RFC 4691 - Guidelines for Acting as an IETF Liaison to Another O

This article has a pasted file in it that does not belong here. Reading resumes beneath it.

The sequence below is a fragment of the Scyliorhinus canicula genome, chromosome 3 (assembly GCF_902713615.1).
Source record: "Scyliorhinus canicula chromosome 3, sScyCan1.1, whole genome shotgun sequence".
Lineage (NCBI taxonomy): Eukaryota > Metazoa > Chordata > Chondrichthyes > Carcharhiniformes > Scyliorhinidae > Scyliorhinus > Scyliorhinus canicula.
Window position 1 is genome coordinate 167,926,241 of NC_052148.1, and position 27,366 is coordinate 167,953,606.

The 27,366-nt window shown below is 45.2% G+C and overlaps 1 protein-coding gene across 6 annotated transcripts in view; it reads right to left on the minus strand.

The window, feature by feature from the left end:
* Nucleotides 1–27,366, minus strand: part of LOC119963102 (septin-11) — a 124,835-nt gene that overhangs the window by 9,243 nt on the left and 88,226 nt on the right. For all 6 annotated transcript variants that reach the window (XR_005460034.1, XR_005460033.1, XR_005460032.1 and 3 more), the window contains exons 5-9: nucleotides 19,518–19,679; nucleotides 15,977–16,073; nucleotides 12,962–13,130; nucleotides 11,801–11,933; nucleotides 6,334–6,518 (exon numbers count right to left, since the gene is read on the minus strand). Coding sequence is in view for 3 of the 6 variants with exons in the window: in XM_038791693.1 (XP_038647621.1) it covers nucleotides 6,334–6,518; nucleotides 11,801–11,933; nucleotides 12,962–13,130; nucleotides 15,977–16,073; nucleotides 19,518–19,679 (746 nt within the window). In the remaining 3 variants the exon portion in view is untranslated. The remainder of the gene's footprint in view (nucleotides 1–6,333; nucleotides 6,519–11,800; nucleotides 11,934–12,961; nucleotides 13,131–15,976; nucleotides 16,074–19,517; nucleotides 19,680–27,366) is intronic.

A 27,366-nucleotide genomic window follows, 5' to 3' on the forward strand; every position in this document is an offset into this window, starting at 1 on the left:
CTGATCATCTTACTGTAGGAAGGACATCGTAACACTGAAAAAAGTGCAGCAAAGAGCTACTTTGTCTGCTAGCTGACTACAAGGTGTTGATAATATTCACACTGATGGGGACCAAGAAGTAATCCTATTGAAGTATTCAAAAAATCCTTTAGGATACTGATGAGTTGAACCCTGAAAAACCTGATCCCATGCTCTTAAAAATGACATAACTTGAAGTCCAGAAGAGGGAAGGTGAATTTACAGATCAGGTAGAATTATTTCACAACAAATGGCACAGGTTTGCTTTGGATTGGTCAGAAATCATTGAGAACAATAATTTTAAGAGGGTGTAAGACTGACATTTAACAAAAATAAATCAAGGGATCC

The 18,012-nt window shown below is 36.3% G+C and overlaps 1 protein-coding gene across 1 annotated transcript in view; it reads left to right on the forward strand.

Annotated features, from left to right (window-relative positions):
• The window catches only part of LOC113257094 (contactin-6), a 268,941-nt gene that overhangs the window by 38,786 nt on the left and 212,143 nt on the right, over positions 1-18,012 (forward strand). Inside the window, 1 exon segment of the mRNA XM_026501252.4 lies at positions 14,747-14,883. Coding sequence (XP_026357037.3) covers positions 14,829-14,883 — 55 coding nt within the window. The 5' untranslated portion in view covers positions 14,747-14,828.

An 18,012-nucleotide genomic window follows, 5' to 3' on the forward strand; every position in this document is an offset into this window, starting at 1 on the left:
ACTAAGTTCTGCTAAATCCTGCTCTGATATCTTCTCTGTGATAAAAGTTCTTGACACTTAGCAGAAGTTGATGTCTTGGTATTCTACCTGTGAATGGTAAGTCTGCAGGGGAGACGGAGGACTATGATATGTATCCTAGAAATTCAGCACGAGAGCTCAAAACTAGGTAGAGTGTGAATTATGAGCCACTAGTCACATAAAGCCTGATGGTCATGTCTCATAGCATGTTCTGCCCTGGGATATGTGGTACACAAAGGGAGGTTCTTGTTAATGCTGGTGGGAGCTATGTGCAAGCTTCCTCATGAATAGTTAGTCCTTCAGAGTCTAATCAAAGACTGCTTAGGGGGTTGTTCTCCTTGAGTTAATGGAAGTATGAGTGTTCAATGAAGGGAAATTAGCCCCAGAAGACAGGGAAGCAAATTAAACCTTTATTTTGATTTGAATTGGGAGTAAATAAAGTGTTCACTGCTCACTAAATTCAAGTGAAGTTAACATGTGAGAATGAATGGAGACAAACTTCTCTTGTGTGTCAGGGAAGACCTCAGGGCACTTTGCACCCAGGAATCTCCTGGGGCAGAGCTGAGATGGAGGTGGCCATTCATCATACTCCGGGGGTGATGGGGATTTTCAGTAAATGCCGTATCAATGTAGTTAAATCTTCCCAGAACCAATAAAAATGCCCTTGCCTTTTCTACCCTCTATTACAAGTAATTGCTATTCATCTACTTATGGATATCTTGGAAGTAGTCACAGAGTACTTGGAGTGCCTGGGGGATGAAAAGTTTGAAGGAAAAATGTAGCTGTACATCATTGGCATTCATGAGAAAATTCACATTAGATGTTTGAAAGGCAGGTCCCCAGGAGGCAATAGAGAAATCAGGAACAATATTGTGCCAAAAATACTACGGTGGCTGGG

Network Working Group L. Andersson, Ed. Request for Comments: 4691 IAB Category: Informational October 2006 Guidelines for Acting as an IETF Liaison to Another Organization Status of This Memo This memo provides information for the Internet community. It does not specify an Internet standard of any kind. Distribution of this memo is unlimited. Copyright Notice Copyright (C) The Internet Society (2006). Abstract Whenever the IETF decides to enter into a liaison relationship with another organization, such as a Standards Development Organization (SDO), a consortium, or an industrial forum, a liaison manager is appointed. The procedures used by the IAB to establish and maintain liaison relationships between the IETF and other organizations are described in RFC 4052. This document expands on the role of liaison managers and liaison representatives, giving guidelines on their mandate and the expectations, tasks, and responsibilities placed on them. Table of Contents 1. Introduction ....................................................2 2. IETF Liaison Relationships ......................................3 2.1. Related Documents ..........................................3 2.2. Liaison Managers and Liaison Representatives ...............3 2.3. Written Communications .....................................4 2.4. Terminology and Conventions ................................5 3. Guidelines for Liaison Managers and Representatives .............5 3.1. Mandate ....................................................6 3.1.1. Speaking for the IETF ...............................6 3.2. Expectations ...............................................6 3.3. Responsibilities ...........................................8 3.4. Tasks ......................................................9 3.5. Relationship Management ...................................10 3.5.1. IETF Consensus Process on Liaison Statements .......10 3.5.2. Incoming Liaison Statements ........................10 3.5.3. Ambiguous Incoming Liaison Statements ..............11 3.5.4. Liaison Managers Representing Peer Organizations ...11 4. Security Considerations ........................................12 5. IANA Considerations ............................................12 6. Acknowledgements ...............................................12 7. References .....................................................13 7.1. Normative References ......................................13 7.2. Informative References ....................................13 1. Introduction In the course of developing Internet standards, the IETF needs to communicate extensively with various other peer organizations, including the following: o Standards Development Organizations (SDOs) such as the Telecommunication Standardization Sector of the International Telecommunication Union (ITU-T) or standardization working groups of the Institute of Electrical and Electronics Engineers (e.g., IEEE 802) o Consortia such as the World Wide Web Consortium (W3C) o Industrial forums such as the Global Grid Forum (GGF) These organizations are usually concerned with developing related standards and technical specifications, so that from time to time issues of coordination and mutual interest may arise. To facilitate communications, the IETF, through the Internet Architecture Board (IAB), establishes permanent liaison relationships with appropriate parts of these organizations according to the processes described in RFC 4052 [RFC4052]. Whenever the IETF decides to enter into a liaison relationship, a liaison manager and possibly some liaison representatives are appointed by the IAB to act as a channel between the IETF and the peer organization, typically in tandem with counterparts appointed by the peer organization. Sections 2.2, 2.3, and 3 of RFC 4052 briefly set out the basic functions of the tasks of liaison managers and representatives. Over time, the number and importance of liaisons have grown, and the importance of the personal role of IETF liaison managers and representatives in maintaining effective relationships with peer organizations has grown concomitantly. This document supplements [RFC4052] by providing guidelines for liaison managers and liaison representatives in maintaining communications to peer organizations. 2. IETF Liaison Relationships A major goal of the IETF is to develop standards for the Internet, enabling the development of interoperable implementations. In order to develop Internet standards, it is frequently necessary for the IETF to communicate with other organizations that develop standards for other types of networks, for Internet applications, or for technologies that the Internet uses. In some cases, the IETF and peer organizations consider it mutually beneficial to have a permanent formal relationship with certain rules governing the relationship. The organizations then enter into a "liaison relationship". At a high level, both sides agree to undertake certain responsibilities with respect to each other. The most basic liaison responsibility is to communicate information as necessary, and to respond to requests from peer organizations to which liaisons are maintained. Decisions on IETF liaison relationships are the responsibility of the IAB. This includes whether or not the IETF should have a liaison relationship with a particular organization. 2.1. Related Documents The IETF liaison process is specified in several documents. RFC 4052 [RFC4052] specifies how the IAB manages the IETF liaison relationship; RFC 4053 [RFC4053] specifies how liaison statements should be treated. Organization-specific agreements and documents may also be generated in some cases, e.g., RFC 3356 [RFC3356] describes the collaboration between the IETF and ITU-T, RFC 3113 [RFC3113] describes the relationship with the 3rd Generation Partnership Project (3GPP), and RFC 3131 [RFC3131] describes the one with the Third Generation Partnership Project 2 (3GPP2). 2.2. Liaison Managers and Liaison Representatives Whenever the IETF enters into a liaison relationship with another organization, a liaison manager (often referred to as "the IETF liaison") is appointed by the IAB. This document expands on the mandate of and the expectations, tasks, and responsibilities placed on the liaison manager by Section 2.2 of RFC 4052. In some cases, it may be necessary to have more than one person handling the liaison relationship with a given organization. For example, the time commitment required may be too substantial, or the technical scope of the liaison relationship may be too broad to be handled by a single individual. In such cases, the IAB may appoint one or more liaison representatives to supplement the work of the liaison manager by managing different aspects of the liaison relationship between the IETF and the other organization. The value of personal relationships between the IETF liaison manager and representatives and members of the peer organization is central to the roles. The IAB will be looking for people who have both a good technical understanding of the work being carried out and effective personal relationships within the peer organization. Ongoing face-to-face interactions between the IETF liaisons and members of the peer organization are seen as critical to the effective functioning of the role. These interactions should allow the liaisons to keep the IETF abreast, and preferably ahead, of matters of mutual interest or potential conflict. When the liaison is working effectively, it should facilitate the IETF and the peer organization working synergistically and reduce the chance of overlapping or conflicting standards being created. 2.3. Written Communications Aside from the personal contacts between liaisons and the peer organization, extensive communication may occur between the IETF and the peer organizations through written materials. Much of this communication is through liaison statements that typically contain plans, new developments, and time schedules of which one party believes that the other party should be aware. The liaison manager should be aware of these written communications and assist both parties to see that appropriate action is taken in relation to liaison statements passing in both directions. For example, when a liaison organization, such as ITU-T, needs to reference material that is under development in the IETF: the final reference in the peer organization's document needs the permanent identifier (RFC number) that will be assigned to the Internet Draft when it is approved and published. To meet the publication schedule of the peer organization, a liaison statement is often sent to the IETF requesting that an RFC number be assigned within the required timeframe. In response, the IETF can provide the RFC number or explain why it is not possible to provide this within the timeframe requested. An alternative situation that involves more specific action by the liaison manager also involves requests for this kind of expedited action on RFCs. For example, 3GPP/3GPP2 and the Open Mobile Alliance (OMA) provide the IETF with an updated list of dependencies between their documents and IETF documents on a monthly basis, indicating what documents are needed and the required timeframe. In this case, the liaison manager tracks the dependency list and, when necessary, conveys the request for expedited assignment to the appropriate IETF Area Director (AD). 2.4. Terminology and Conventions Terminology relating to IETF liaison procedures is found in [RFC4052]. Terms defined below are valid for this document only. Liaison manager A person appointed to manage an IETF liaison relationship with another organization. Liaison representative A person appointed to manage a certain (sub-)aspect of an IETF liaison relationship with another organization. Since it is only the scale of the responsibilities, mandate, and tasks that is different, the rest of this document only explicitly mentions liaison managers. IETF consensus RFC 2026 [RFC2026] and RFC 2418 [RFC2418] discuss the IETF consensus process. In this document, the term "IETF consensus" is used to indicate either consensus of the IETF as an organization, an area within IETF, or a working group. There the term "IETF consensus" needs to be interpreted in the context in which it is used. The key words "MUST", "MUST NOT", "REQUIRED", "SHALL", "SHALL NOT", "SHOULD", "SHOULD NOT", "RECOMMENDED", "MAY", and "OPTIONAL" in this document are to be interpreted as described in RFC 2119 [RFC2119]. 3. Guidelines for Liaison Managers and Representatives Since liaison relationships are intended to be mutually beneficial, the IETF liaison to another organization must act as a bi-directional communication link between the IETF and the other organization. Since the liaison manager has been appointed by the IETF, the liaison manager needs to be responsive to the needs and aims of the IETF. RFC 4052 lists some of the tasks and expectations relating to liaison managers and liaison representatives. This document expands on their mandate, provides more detailed discussion, and describes how the role is executed. 3.1. Mandate The mandate for IETF liaison managers is strictly limited to conveying IETF consensus to the liaised organization. The liaison manager MUST NOT on their own initiative send liaison statements to a liaised organization on behalf of IETF, or any of its areas and working groups. Liaison statements are only sent following the process specified in [RFC4052]. Liaison statements are only sent on the initiative of the IETF chair, the IAB chair, IETF Area Directors, or IETF working group chairs. In Section 3.3 and Section 3.4, responsibilities and tasks are listed that enable the IETF to obtain the information to correctly interact with the liaised organizations and to develop and clearly communicate IETF consensus. 3.1.1. Speaking for the IETF The IETF functions based on rough consensus, which means that the right to speak for the IETF cannot be delegated. The liaison manager speaks on behalf of the IETF on the subject matter of the liaison, but only after making sure that the IETF consensus is understood. Some guidelines for understanding IETF consensus are provided above; however, the most important requirement is close and detailed coordination/consultation with the IETF community. 3.2. Expectations There are certain expectations placed on liaison managers appointed by the IETF. Examples of these expectations are listed below. Competences required The key competence needed in the liaison manager or representative role is effective management of the liaison process according to the rules that have been agreed upon. The liaison acts as a representative of the IETF and not an independent voice with respect to topics of discussion in the liaison relationship. The liaison must therefore be careful to distinguish his or her own views from documented IETF consensus in dealings with the peer organization. To this end, the liaison manager or representative must be able to communicate effectively with members of the peer organization, especially in face-to-face situations. This is important both to communicate the IETF's viewpoint and to gather information about the issues in the peer organization that the IETF needs to understand. In support of the liaison process, a person appointed to act as a liaison manager or representative on behalf of the IETF is expected to have a good technical understanding of the key issues in the subject area, as well as an understanding of the concerns important to stakeholders in both organizations. An IETF liaison needs to have knowledge of the IETF's consensus process in general, as well as the consensus process(es) applying to the key issues within the liaison relationship. The liaison must also have a good understanding of the processes used by the peer organization involved. Perspective Liaison relationships are designed for the mutual benefit of the organizations participating in the liaison. As such, swift information flow in both directions is a firm requirement. The role of an IETF liaison manager is to promote the interests of the IETF with respect to all topics within the scope of the liaison relationship. Since the liaison manager "wears an IETF hat", it is NOT the task of a liaison manager to promote the interests of the liaised organization within the IETF. Distance A liaison may not be able to maintain the required perspective if he or she is closely involved in the outcome of the work in the peer organization. A conflict of interest might arise if the liaison is involved in the management of the relevant part of the peer organization, has a close technical involvement in the work that is the subject of the liaison, or has a close interest in the outcome of the work in the peer organization through his or her employment. When appointing an appropriate person to manage a liaison relationship, the IAB needs to take into account any conflicts of interest that the individual being considered might have. Before a person is appointed to manage a liaison relationship, he or she will be asked to explicitly state any conflicts of interest. The IAB will not appoint a person to a liaison manager position if there is a strong conflict of interest. For example, an individual with an industry or organizational leadership position in an organization would typically not be suitable for appointment as an IETF liaison to that organization. Commitment and opportunity A liaison manager needs to be committed to addressing the issues relevant to the liaison relationship. To handle the job properly, it is necessary that the liaison be able to allocate sufficient time to the task. Timeliness It is expected that a liaison manger will make the IETF aware of new developments in the subject area in a timely fashion. 3.3. Responsibilities The liaison manager and representatives provide information to the IETF community in order to enable the IETF to make decisions based on the best possible information regarding the work in the peer organization. In turn, information communicated by the IETF liaison to the liaised organization MUST be based on the relevant IETF consensus. The liaison manager works with the liaised organization to ensure that communication is clear. As part of this, the liaison must clearly differentiate his or her own independent positions from those that represent IETF consensus. It is the responsibility of the liaison manager to ensure that the liaised organization communicates its requirements to the IETF in a timely fashion and that the IETF consensus is clearly understood. This is particularly important in situations where the IETF and the liaised organization differ substantially in their positions. In this situation, the liaison manager needs to facilitate prompt communication so that the IETF and the liaised organization can stay in close communication and avoid misunderstandings. The liaison manager and representatives are responsible for clearly and correctly communicating the IETF consensus position to the liaised organization. This includes, when specifically instructed, carrying any messages from the IETF to the peer organization. Generally, these communications "represent the IETF", and therefore due care and consensus must be applied in their construction. The liaison manager and representatives are responsible for ensuring that relevant information originating from the liaised organization, or other information coming to the attention of the liaison, reaches the correct destination within the IETF, in a timely and effective way. 3.4. Tasks Examples of tasks performed by the liaison manager are provided below. Depending on the nature of the liaised organization, the task may vary in frequency and relative importance. 1. Attend relevant meetings and participate in conference calls and mailing lists within the liaised organization to gather information relevant to the liaison relationship. Note developments of interest for onward communication to the IETF. Communicate the point of view of the IETF consensus to the peer organization. 2. Communicate information relevant to the liaison relationship to the relevant part of the IETF either by written reports or verbally; this may involve briefings with a team of IETFers involved in the liaised organization and other interested parties within the IETF, e.g., working group chairs and ADs. 3. Understand the concerns of both the IETF and the peer organization, while ensuring that interests of the IETF are maintained; where there appear to be problems to solve or conflicts between approaches, work with both parties to encourage engineers from both organizations to collaborate on solving the problem and facilitate the development of engineering solutions in the appropriate organization. 4. Prepare reports giving updates on developments in the peer organization as requested by the IAB or other interested parties in the IETF. The target for these updates (e.g., the IAB, an AD, a WG) will typically be identified upon establishment of the liaison relationship and/or the appointment of the liaison manager. 5. Oversee delivery of liaison statements addressed to the IETF. This includes ensuring that liaison statements are delivered to the appropriate destination within the IETF, as well as shepherding the timely creation of responses by the IETF. 6. Work with the liaised organization to ensure that the IETF's liaison statements are appropriately directed and responded to in a timely fashion. To accomplish this, the liaison needs to build a contact network. 7. Communicate and coordinate with other IETF liaison managers where the activities of two or more liaised organizations overlap. 8. Assist with the preparation of IETF liaison statements based on IETF consensus. 9. From time to time, liaison managers and liaison representatives will have to report to the IETF on the status of the liaison relationship. For this purpose, they will need to keep track of outstanding issues on behalf of the IETF. The frequency of the reports and the recipients of the reports within the IETF will be decided when the liaison relationship is set up and may be changed at any time by an IAB decision. IAB or other parties within the IETF may probe for liaison reports as needed or at regular intervals. 3.5. Relationship Management Liaison managers will be involved in activities for which they are not directly responsible, but that might greatly benefit from their expertise. Some of these activities are outlined below. 3.5.1. IETF Consensus Process on Liaison Statements Liaison statements and other messages sent to a liaised organization should be based on rough consensus within the IETF or one of its working groups or areas. Though the liaison manager is not responsible for determining consensus, it is important that the liaison manager participate in the process and makes his or her expertise and knowledge available. How consensus is arrived at may vary according to the circumstances. Some issues are new, and in these cases an open discussion on a mailing list should be undertaken. For some issues, consensus has already been arrived at or the liaison statement is a mere statement of facts (e.g., to inform the liaised organization that an IETF Last Call had started on a document it had previously expressed interest in) and in these cases the liaison statement can be written and sent (such as by a working group chair), possibly involving the liaison manager. 3.5.2. Incoming Liaison Statements When the IETF receives a liaison statement or other communication from an organization with which it has a liaison relationship that includes a request for a response to the communication, the IETF is committed to providing a timely response. This means that the IETF will respond within the time requested and provide information as accurately as possible. This commitment has been one of the key discussion points in the past, such as within the (g)mpls change process [GMPLS]. This commitment does not mean that the IETF will uncritically accept the content in the incoming liaison statement. To the extent that the liaison contains requirements on IETF technology or protocols, they will be taken into consideration based on their technical merit. 3.5.3. Ambiguous Incoming Liaison Statements Sometimes the IETF, an IETF area, or an IETF working group receives liaison statements from a liaised organization that are sent to the wrong destination. At other times, the liaison statement is sent to working groups that are not chartered to do the work that the liaison statement addresses. In some cases, it might be the situation that no working group is chartered to do the work. In such cases, the liaison manager should assist in finding the appropriate recipient within the IETF that might respond to the incoming liaison statement. Sometimes this might require that the intended response is made available for review on one of the IETF mailing lists. 3.5.4. Liaison Managers Representing Peer Organizations Liaised organizations may appoint a person to act as a liaison manager for "their side" of the relationship. This is the person that will speak authoritatively, within the IETF, on the activities performed by the other organization. The other organization needs to make this person known to the IETF. This person might request a slot on a working group agenda to discuss developments and plans of the liaised organization. Opinions expressed by a liaison mangers of other SDOs, other than reports on work within the liaised organization, are given equal weight with opinions expressed by other working group participants. RFC 3356 [RFC3356] describes this in the context of the relationship between the IETF and the ITU-T; however, the same model is applicable to all other organizations with which the IETF has a liaison relationship. The mandates of liaison managers from other organizations are recognized by the IETF to the extent needed to understand the information received from the liaison manager. In all other respects he or she participates in IETF activities under the same conditions and rules as any other IETF participant. It is important that the IETF liaison manager understands the extent to which the peer liaison manager is mandated or delegated to speak on behalf of the peer organization, and to inform the relevant part of the IETF if the peer liaison manager appears to be stepping outside the role or stance given to him or her by the peer organization. IETF liaison managers should work to include the liaison manager from the liaised organization within their contact network, and to understand the positions being communicated by the peer liaison manager. 4. Security Considerations This document does not specify any protocol or "bits on the wire". However, since interaction with other standards-making organizations often relates to security, the liaison manager can assist with security-related issues, resulting in improved security for Internet protocols. 5. IANA Considerations There are no requests to the IANA herein. Note that the liaison manager very often has to understand and convey questions regarding IETF namespaces managed by IANA. 6. Acknowledgements This document was developed as part of a conversation regarding the requirements on IETF liaison managers and representatives. Several IAB members have significantly contributed to the document. Also, the document has been improved thanks to suggestions and review from Allison Mankin, Dave Meyer, and Leslie Daigle. A special thanks to Bernard Aboba, who, based on his experience as a liaison manager, has made many useful comments on the subject matter. Elwyn Davies and Bernard Aboba have both spent time correcting language and grammar. Members of the IAB at the time of approval of this document were the following: Bernard Aboba Loa Andersson Brian Carpenter Leslie Daigle Elwyn Davies Kevin Fall Olaf Kolkman Kurtis Lindqvist David Meyer Dave Oran Eric Rescorla Dave Thaler Lixia Zhang 7. References 7.1. Normative References [RFC2026] Bradner, S., "The Internet Standards Process -- Revision 3", BCP 9, RFC 2026, October 1996. [RFC2119] Bradner, S., "Key words for use in RFCs to Indicate Requirement Levels", BCP 14, RFC 2119, March 1997. [RFC2418] Bradner, S., "IETF Working Group Guidelines and Procedures", BCP 25, RFC 2418, September 1998. [RFC4052] Daigle, L. and Internet Architecture Board, "IAB Processes for Management of IETF Liaison Relationships", BCP 102, RFC 4052, April 2005. 7.2. Informative References [GMPLS] Andersson, L., "MPLS and GMPLS Change Process", Work in Progress, December 2005. [RFC3113] Rosenbrock, K., Sanmugam, R., Bradner, S., and J. Klensin, "3GPP-IETF Standardization Collaboration", RFC 3113, June 2001. [RFC3131] Bradner, S., Calhoun, P., Cuschieri, H., Dennett, S., Flynn, G., Lipford, M., and M. McPheters, "3GPP2-IETF Standardization Collaboration", RFC 3131, June 2001. [RFC3356] Fishman, G. and S. Bradner, "Internet Engineering Task Force and International Telecommunication Union - Telecommunications Standardization Sector Collaboration Guidelines", RFC 3356, August 2002. [RFC4053] Trowbridge, S., Bradner, S., and F. Baker, "Procedures for Handling Liaison Statements to and from the IETF", BCP 103, RFC 4053, April 2005. Editor's Address Loa Andersson IAB EMail: firstname.lastname@example.org Full Copyright Statement Copyright (C) The Internet Society (2006). This document is subject to the rights, licenses and restrictions contained in BCP 78, and except as set forth therein, the authors retain all their rights. 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